The director guides the talent on set to get their best performances. The magic of post-production is that your video can take on a new angle in the edit room. The editor is a second director whose job is to craft each individual shot into a story.
Good B-roll Tells Its Own Story
When used well, b-roll tells its own secondary story line that aligns the main message with strong visuals. Depending on the topic, your b-roll might be new footage or archival shots. If your subject is speaking out the strong coworker relationships at your company, you might show footage of a collaborative team meeting. If your video is announcing a new leader, you may weave in shots of the executive introducing themself to members of the staff.
A few years ago, Tribe made a series of executive profile videos for UBS. For our profile on Alli McCartney, Managing Director of Wealth Management, we wove together shots of her commute through New York City and meeting with coworkers. The story that she tells through narration matches her friendly body language to enhance her message.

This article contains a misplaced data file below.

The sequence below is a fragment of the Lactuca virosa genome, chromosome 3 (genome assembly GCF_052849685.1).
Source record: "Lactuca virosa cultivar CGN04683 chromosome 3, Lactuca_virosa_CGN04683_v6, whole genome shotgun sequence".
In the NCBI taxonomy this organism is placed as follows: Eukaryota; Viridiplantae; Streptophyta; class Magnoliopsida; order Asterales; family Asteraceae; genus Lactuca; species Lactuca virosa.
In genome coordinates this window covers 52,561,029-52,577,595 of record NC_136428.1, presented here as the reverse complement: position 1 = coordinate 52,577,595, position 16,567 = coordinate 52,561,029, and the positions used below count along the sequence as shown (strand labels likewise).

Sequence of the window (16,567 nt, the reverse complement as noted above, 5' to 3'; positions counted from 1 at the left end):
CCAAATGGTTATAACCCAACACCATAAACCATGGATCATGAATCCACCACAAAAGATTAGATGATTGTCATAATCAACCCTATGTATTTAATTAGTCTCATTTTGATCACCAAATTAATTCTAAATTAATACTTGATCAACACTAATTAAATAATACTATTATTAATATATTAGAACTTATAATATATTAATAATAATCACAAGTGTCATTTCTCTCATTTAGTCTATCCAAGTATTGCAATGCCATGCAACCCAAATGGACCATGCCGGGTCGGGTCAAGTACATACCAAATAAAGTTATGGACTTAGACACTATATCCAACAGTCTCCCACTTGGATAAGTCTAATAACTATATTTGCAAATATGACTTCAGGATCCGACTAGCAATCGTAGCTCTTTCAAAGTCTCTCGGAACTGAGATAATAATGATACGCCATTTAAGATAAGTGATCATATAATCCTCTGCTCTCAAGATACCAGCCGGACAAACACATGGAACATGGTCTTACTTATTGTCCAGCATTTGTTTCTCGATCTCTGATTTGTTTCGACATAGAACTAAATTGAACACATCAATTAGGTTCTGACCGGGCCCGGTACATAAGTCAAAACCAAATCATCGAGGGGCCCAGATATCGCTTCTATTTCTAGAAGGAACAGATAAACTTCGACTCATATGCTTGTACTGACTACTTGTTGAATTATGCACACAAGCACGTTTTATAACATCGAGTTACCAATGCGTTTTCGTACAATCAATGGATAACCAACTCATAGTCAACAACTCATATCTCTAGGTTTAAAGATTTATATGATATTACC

Frankenbiting Audio for the Perfect Performance
Executives who are nervous in front of a camera may feel pressured to get it right all in one take. In reality, the editor can stitch together several takes to get your delivery just right. This process of hacking and recombining words is nicknamed “Frankenbiting.”
The term was coined by “reality” TV producers who use editing software to make people say things they really didn’t say. Instead, we use the process to allow you to say what you wanted to say, but somehow flubbed.
The Editor is the Visual Poet
We also like to call the editor “the visual poet.” Vern speaks more to this concept in this short video with PBS’s David Brancaccio: